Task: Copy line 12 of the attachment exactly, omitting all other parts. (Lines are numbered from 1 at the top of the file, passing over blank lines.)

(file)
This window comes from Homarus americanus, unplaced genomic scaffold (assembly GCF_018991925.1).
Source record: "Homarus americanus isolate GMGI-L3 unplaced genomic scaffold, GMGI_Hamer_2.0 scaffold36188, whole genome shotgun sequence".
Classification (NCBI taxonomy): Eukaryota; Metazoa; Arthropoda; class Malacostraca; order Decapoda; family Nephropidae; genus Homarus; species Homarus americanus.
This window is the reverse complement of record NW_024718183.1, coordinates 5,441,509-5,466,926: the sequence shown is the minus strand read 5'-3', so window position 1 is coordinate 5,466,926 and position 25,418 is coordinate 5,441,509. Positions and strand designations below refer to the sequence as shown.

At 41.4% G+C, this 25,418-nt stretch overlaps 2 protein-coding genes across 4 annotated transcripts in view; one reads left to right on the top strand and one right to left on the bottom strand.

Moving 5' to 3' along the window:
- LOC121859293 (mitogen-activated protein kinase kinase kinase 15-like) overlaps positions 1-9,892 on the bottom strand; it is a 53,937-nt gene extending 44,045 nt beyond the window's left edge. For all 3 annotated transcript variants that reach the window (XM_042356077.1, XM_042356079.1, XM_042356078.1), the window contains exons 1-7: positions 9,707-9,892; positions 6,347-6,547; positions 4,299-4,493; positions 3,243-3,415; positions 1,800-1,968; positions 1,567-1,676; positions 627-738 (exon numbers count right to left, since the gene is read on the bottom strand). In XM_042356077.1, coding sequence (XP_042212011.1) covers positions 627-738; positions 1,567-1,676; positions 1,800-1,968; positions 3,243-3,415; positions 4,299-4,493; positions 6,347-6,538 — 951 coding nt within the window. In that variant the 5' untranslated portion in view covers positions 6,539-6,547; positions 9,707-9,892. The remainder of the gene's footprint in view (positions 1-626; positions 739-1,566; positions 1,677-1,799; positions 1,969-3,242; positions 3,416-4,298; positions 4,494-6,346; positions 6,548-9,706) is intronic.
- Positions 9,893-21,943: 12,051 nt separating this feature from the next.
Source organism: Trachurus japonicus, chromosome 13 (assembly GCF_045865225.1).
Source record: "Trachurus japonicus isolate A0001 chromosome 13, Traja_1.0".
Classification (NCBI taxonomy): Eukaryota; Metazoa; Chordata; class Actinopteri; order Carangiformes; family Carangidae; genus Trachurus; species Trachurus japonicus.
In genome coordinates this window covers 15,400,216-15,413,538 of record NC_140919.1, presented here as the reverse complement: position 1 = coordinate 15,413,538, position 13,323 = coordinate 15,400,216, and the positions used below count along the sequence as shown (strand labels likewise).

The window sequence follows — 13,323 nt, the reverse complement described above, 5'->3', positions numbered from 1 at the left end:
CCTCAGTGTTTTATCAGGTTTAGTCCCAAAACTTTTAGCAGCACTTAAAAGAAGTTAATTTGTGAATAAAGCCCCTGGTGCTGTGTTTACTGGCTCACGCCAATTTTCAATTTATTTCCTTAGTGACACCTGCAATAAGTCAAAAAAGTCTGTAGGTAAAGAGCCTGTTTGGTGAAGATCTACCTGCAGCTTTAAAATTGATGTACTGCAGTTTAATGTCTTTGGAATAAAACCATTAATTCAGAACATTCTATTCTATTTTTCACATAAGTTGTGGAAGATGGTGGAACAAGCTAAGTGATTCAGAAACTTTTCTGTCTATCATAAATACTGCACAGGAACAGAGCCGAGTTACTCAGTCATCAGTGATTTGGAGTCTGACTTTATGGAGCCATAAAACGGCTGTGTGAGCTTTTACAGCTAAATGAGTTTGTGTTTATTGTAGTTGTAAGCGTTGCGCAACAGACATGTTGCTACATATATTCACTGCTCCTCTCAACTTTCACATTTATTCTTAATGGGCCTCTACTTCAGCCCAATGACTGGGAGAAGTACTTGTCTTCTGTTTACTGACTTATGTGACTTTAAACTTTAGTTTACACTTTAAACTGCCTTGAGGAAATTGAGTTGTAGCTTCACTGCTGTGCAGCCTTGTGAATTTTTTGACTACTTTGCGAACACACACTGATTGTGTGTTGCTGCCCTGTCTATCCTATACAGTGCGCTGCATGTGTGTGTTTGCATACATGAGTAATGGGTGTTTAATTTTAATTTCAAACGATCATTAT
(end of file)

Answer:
In genome coordinates this window covers 15,400,216-15,413,538 of record NC_140919.1, presented here as the reverse complement: position 1 = coordinate 15,413,538, position 13,323 = coordinate 15,400,216, and the positions used below count along the sequence as shown (strand labels likewise).